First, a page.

Fish Bowl Theology

Yesterday afternoon I returned from our annual orientation retreat for the school where I work. It is an especially rich affair, with the opportunity to put face to the names we have seen on application forms.  Everyone is appropriately nervous and a particular kind of energy hangs in the air.  And as people get to know people you can feel bridges being built.  It is a kind of engineering of the personal and communal, I think.


One of the things we did for the retreat last year on the Saturday night, and replicated this year, was an event called the fish bowl.  I first encountered it some years ago at a clergy retreat.  In sum, it involves a group of three or four – or more, I suppose but would not recommend it – folks sitting in a circle discussing a topic.  The larger group sits around the smaller group, and listens in on the chat, rather like many of us look in on a fishbowl – without intervening but observing carefully what transpires.  Last year it was suggested by one of our newer faculty members.  She brought it forward as a way to allow student to catch faculty in motion in response to some fairly common questions around the role of theology in the curriculum of students aiming to be psychotherapists.  It involved a group of four of us, two biblical scholars, a professor in the area of spiritual care and psychotherapy, and myself – a systematic and historical theologian.


My experience this year was a little nerve wracking, rather like last year’s.  I entered the circle feeling like I was, well, a fish in a bowl.  The moderator got the questions going.  As we talked in response, I found myself glancing at fish bowl observers, wondering how this comment landed or if that quotation flew.  I found myself distracted – in a fashion – by the context but soon enough the content took over.  One of my colleagues posed a point I disagreed with, and so I intervened in service of clarification.  Another raised an issue I was inspired to riff on for a bit.  I got drawn into the conversation, and soon I discovered that I was utterly unaware of those observing us.  I was in the moment, and if felt glorious.


Eventually, though, the timer called us out of the bubble-bowl that had established itself and we began to entertain queries from the curious cats looking at and listening in on us.  These included both requests for clarification about challenging ideas as well as expansions on ideas expressed.  It was all rather invigorating and one of the students mentioned to a faculty member that she came to the event weary but found herself energized.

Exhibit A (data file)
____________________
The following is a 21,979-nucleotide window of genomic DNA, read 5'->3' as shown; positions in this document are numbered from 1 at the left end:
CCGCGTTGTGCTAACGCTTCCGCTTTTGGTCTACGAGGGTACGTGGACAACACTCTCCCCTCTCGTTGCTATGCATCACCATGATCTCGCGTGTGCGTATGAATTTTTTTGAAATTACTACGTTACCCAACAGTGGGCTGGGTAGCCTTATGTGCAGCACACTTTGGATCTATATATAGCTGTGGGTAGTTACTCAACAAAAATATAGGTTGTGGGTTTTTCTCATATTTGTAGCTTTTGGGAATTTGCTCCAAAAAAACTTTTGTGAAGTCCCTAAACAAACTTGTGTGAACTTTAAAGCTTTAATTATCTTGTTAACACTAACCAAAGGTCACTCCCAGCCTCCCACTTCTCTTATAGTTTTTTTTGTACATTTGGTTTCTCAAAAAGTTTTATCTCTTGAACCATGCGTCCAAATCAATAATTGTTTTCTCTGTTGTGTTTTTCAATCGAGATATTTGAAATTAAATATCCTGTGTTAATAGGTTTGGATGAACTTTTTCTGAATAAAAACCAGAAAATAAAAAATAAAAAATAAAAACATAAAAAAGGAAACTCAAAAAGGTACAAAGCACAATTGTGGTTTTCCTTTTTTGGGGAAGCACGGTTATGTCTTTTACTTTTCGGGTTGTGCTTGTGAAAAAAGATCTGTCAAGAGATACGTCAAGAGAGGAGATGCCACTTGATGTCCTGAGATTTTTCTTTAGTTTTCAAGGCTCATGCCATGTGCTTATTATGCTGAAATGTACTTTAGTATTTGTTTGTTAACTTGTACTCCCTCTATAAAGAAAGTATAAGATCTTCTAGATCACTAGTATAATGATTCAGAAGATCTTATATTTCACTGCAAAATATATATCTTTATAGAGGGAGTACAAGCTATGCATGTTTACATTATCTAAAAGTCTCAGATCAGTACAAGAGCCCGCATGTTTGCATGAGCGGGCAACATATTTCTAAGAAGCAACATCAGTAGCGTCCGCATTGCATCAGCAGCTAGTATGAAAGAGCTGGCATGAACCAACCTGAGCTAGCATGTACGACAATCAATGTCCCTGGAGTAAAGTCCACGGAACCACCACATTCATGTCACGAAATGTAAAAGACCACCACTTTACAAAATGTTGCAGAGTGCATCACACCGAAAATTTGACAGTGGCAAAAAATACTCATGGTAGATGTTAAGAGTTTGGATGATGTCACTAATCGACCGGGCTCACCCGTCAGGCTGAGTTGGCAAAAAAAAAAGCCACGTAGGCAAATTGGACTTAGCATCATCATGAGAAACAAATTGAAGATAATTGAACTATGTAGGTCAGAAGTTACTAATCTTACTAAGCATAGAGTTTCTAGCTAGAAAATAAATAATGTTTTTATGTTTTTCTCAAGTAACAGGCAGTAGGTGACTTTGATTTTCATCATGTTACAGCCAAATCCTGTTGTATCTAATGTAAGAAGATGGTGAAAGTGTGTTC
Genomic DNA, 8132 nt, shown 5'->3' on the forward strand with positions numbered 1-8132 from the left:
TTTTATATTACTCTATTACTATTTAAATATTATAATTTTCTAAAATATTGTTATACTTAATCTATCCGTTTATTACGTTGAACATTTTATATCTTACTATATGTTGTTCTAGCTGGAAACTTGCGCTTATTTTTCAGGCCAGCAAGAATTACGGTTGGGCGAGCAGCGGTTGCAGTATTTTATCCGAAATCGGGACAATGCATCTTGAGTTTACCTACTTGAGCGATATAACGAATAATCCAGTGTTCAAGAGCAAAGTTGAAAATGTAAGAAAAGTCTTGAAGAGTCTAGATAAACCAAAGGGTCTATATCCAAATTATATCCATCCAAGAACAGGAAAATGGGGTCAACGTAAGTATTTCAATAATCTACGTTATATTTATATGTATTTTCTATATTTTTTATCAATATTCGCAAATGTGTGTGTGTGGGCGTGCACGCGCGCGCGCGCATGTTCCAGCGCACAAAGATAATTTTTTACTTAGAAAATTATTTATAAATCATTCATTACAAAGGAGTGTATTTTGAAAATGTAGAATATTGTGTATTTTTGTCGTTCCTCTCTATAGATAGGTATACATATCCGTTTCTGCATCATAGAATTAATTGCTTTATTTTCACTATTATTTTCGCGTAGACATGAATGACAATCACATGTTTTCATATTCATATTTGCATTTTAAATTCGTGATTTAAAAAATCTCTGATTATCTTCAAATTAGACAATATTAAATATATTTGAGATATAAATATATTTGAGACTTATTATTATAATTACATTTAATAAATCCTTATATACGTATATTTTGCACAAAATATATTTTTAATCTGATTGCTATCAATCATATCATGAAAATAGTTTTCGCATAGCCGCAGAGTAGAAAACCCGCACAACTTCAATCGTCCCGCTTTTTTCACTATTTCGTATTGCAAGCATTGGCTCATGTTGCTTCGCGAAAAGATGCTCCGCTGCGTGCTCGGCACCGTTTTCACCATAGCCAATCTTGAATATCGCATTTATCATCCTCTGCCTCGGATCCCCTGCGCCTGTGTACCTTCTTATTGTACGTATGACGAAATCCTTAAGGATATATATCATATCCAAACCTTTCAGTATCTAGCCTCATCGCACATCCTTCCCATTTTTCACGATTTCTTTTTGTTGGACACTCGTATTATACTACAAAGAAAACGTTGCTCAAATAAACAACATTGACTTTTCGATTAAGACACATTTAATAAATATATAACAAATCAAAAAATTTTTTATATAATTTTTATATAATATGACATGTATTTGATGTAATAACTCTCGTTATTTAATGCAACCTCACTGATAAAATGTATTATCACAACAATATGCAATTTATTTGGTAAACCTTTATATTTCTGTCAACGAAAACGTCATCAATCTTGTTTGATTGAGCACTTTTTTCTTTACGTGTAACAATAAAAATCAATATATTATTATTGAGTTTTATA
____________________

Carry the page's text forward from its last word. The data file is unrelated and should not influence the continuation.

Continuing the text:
In retrospect, we noted that the students had an opportunity to catch a snapshot of a film, a sliver of a long conversation that has been going on between faculty in manner that I would describe as healthy, good-natured and yet marvellously taxing.  We have been at this for a time, and all of us have changed in varying ways, as is wont for those who listen and speak with a measure of charity and a double measure of self-critique.  A kind of grace attended the event – a grace that left us strangely invigorated and yet exhausted at the same time.  I can only hope and pray that those looking on experienced something of this, taking from the fish bowl what they needed.

6 thoughts on “Fish Bowl Theology

  1. dianerivers says:

    What a fascinating exercise! I’ve never heard of this but I can see where it would be both distracting and enlightening. “Marvelously taxing” – a very interesting description. I can see how this could be helpful in other settings, as well.

    • agjorgenson says:

      It is very insightful, and the first one I “saw” was one in which I was on the outside looking in. There is was also difficult – not to jump in with this point or that!

  2. shoreacres says:

    I don’t know — the fishbowl as metaphor for anything doesn’t sound very pleasant to me, and fishbowl as an experience? It would have been interesting, for sure. Part of the problem, I suppose, is that “living in a fishbowl” has become an almost purely negative expression. It may well be — as your post suggests — that the experience would be quite different. In any event, it sounds as though it was good for you, and for the students, and that’s what counts!

    • agjorgenson says:

      I think what struck me the most was reaching a point where I was unaware of much, except the conversation and my fellow partners to it. But my guess is that the method might not work for all in our faculty. But you are correct in noting that it was interesting, and thankfully it was seemingly informative for our students.

      • shoreacres says:

        And that level of forgetfulness of those around you might be the best take-away of all. If all of us could experience a little more of that forgetfulness, we might not find the fishbowl so anxiety-producing!

  3. This sounds like a fascinating exercise….would be fun to replicate it!

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